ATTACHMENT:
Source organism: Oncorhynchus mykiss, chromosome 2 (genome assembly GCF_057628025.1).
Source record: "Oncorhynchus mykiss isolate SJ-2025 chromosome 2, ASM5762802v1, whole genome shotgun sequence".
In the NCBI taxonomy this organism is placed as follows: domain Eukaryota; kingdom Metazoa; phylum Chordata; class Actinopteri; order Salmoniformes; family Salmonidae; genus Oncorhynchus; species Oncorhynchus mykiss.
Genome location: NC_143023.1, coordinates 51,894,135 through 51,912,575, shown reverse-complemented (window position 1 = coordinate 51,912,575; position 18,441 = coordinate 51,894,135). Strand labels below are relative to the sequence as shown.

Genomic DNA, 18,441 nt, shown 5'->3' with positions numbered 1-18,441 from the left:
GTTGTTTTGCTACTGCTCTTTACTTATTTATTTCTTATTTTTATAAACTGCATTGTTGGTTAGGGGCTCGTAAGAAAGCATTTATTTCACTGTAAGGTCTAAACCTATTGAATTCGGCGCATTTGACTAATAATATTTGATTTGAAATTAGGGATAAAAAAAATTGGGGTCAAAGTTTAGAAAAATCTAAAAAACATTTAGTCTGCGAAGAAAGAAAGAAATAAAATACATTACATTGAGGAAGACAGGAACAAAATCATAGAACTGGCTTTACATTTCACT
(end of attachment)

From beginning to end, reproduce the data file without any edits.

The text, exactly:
Source organism: Oncorhynchus mykiss, chromosome 2 (genome assembly GCF_057628025.1).
Source record: "Oncorhynchus mykiss isolate SJ-2025 chromosome 2, ASM5762802v1, whole genome shotgun sequence".
In the NCBI taxonomy this organism is placed as follows: domain Eukaryota; kingdom Metazoa; phylum Chordata; class Actinopteri; order Salmoniformes; family Salmonidae; genus Oncorhynchus; species Oncorhynchus mykiss.
Genome location: NC_143023.1, coordinates 51,894,135 through 51,912,575, shown reverse-complemented (window position 1 = coordinate 51,912,575; position 18,441 = coordinate 51,894,135). Strand labels below are relative to the sequence as shown.

Genomic DNA, 18,441 nt, shown 5'->3' with positions numbered 1-18,441 from the left:
GTTGTTTTGCTACTGCTCTTTACTTATTTATTTCTTATTTTTATAAACTGCATTGTTGGTTAGGGGCTCGTAAGAAAGCATTTATTTCACTGTAAGGTCTAAACCTATTGAATTCGGCGCATTTGACTAATAATATTTGATTTGAAATTAGGGATAAAAAAAATTGGGGTCAAAGTTTAGAAAAATCTAAAAAACATTTAGTCTGCGAAGAAAGAAAGAAATAAAATACATTACATTGAGGAAGACAGGAACAAAATCATAGAACTGGCTTTACATTTCACT